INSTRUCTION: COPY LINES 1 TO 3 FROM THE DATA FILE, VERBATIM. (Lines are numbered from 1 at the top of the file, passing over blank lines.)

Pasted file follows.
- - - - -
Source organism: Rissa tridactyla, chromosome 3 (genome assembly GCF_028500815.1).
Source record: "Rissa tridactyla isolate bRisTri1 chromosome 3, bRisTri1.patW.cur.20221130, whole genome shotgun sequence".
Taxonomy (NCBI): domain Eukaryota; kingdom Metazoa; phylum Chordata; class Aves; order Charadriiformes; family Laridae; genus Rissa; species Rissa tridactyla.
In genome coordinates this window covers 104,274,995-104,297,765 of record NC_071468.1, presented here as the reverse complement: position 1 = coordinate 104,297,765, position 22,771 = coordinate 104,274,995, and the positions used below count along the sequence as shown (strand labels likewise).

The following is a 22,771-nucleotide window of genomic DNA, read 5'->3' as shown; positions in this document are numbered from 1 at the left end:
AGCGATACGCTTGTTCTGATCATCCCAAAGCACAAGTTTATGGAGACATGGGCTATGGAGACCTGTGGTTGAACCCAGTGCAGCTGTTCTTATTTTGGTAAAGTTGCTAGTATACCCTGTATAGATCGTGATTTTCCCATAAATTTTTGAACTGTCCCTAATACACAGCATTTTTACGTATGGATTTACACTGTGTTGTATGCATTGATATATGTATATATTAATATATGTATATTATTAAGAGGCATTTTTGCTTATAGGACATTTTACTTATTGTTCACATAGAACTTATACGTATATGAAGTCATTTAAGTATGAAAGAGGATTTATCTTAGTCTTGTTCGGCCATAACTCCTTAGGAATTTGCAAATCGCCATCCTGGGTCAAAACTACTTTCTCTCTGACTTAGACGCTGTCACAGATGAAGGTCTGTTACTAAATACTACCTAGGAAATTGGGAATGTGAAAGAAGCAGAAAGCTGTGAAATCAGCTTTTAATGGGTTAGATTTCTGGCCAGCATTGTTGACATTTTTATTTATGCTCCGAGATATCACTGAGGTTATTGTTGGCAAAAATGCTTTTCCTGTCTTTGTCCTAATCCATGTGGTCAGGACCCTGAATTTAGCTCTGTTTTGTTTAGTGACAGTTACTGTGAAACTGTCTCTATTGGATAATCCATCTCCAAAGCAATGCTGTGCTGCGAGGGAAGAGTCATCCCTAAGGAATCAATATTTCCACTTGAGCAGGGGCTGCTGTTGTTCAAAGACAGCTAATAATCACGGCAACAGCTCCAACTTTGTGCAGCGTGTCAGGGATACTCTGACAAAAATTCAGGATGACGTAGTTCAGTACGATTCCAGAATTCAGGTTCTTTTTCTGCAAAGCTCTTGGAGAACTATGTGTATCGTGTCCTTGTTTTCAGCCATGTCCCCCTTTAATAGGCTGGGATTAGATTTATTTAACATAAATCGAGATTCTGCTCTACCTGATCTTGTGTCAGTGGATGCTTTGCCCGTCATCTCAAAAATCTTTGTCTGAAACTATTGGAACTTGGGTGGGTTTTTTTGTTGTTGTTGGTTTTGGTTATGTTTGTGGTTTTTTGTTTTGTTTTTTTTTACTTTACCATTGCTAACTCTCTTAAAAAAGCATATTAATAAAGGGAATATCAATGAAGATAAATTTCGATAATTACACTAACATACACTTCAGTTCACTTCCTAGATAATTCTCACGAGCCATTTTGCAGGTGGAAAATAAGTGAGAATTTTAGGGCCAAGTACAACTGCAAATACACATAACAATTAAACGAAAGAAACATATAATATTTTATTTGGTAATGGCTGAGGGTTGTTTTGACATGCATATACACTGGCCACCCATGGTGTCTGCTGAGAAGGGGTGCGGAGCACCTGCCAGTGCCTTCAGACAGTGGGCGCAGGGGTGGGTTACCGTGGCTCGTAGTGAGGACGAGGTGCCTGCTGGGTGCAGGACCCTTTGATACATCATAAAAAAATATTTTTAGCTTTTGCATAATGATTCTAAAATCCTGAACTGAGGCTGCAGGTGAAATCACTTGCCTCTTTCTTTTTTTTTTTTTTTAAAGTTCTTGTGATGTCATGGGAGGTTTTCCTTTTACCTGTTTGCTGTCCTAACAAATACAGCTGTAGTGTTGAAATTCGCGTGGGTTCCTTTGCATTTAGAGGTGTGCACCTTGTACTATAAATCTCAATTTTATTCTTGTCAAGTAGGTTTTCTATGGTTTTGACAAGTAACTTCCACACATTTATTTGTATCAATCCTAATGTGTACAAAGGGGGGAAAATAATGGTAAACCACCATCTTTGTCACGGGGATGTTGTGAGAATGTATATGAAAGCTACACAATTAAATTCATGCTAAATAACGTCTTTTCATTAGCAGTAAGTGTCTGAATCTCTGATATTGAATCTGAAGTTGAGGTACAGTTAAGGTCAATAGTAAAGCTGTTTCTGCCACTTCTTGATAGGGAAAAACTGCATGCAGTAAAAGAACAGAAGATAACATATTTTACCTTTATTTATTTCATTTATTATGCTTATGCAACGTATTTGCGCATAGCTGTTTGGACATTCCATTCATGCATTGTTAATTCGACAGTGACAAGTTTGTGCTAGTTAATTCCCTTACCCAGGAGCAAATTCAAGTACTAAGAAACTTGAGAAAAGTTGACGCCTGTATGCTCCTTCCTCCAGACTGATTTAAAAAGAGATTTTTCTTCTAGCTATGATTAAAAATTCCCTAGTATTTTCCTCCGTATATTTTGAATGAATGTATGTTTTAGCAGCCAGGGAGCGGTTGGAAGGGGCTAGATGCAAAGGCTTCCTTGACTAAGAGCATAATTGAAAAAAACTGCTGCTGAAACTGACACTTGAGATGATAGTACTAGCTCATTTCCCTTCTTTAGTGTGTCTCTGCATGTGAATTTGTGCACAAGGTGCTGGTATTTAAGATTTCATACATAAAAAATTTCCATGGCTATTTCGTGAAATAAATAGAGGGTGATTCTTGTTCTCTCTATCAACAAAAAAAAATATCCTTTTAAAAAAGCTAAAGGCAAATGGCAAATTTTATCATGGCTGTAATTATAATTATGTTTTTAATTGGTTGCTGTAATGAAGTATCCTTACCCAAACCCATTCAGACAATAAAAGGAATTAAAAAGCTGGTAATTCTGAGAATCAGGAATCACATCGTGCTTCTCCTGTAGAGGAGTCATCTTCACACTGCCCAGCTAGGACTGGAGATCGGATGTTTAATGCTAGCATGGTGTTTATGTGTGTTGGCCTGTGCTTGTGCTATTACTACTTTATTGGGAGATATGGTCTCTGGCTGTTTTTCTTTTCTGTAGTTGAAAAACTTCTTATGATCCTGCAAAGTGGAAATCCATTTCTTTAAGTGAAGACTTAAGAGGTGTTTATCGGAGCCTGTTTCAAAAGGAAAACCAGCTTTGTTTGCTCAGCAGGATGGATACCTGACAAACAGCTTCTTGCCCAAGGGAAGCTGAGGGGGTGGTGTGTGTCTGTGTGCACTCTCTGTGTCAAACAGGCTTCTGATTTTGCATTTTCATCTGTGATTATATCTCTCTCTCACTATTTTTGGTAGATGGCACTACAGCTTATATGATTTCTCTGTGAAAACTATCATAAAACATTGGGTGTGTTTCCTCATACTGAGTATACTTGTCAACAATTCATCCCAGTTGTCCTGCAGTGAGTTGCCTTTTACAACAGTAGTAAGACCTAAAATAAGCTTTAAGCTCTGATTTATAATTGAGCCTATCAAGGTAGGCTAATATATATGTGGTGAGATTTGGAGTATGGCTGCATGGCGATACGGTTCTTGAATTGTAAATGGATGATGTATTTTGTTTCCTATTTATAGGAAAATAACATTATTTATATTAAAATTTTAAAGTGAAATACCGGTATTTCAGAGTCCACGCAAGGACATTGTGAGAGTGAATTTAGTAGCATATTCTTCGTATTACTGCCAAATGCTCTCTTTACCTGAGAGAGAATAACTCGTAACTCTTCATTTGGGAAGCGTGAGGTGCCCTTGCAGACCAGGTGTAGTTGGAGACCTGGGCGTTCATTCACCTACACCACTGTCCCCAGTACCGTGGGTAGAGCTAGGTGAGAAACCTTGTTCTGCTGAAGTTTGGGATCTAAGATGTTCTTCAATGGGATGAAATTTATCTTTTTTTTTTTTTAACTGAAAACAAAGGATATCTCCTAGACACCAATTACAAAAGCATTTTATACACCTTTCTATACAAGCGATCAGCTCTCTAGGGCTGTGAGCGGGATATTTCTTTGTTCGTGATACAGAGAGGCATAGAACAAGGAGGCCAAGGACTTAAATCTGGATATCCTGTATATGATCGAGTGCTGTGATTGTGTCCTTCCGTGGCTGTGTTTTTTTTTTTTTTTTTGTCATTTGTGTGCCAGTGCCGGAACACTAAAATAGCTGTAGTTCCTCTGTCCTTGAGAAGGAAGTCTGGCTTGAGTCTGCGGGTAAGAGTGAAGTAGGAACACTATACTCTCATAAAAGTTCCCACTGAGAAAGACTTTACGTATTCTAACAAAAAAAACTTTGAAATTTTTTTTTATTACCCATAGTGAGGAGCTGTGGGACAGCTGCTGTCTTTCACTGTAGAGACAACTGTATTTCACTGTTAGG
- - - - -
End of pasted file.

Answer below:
Source organism: Rissa tridactyla, chromosome 3 (genome assembly GCF_028500815.1).
Source record: "Rissa tridactyla isolate bRisTri1 chromosome 3, bRisTri1.patW.cur.20221130, whole genome shotgun sequence".
Taxonomy (NCBI): domain Eukaryota; kingdom Metazoa; phylum Chordata; class Aves; order Charadriiformes; family Laridae; genus Rissa; species Rissa tridactyla.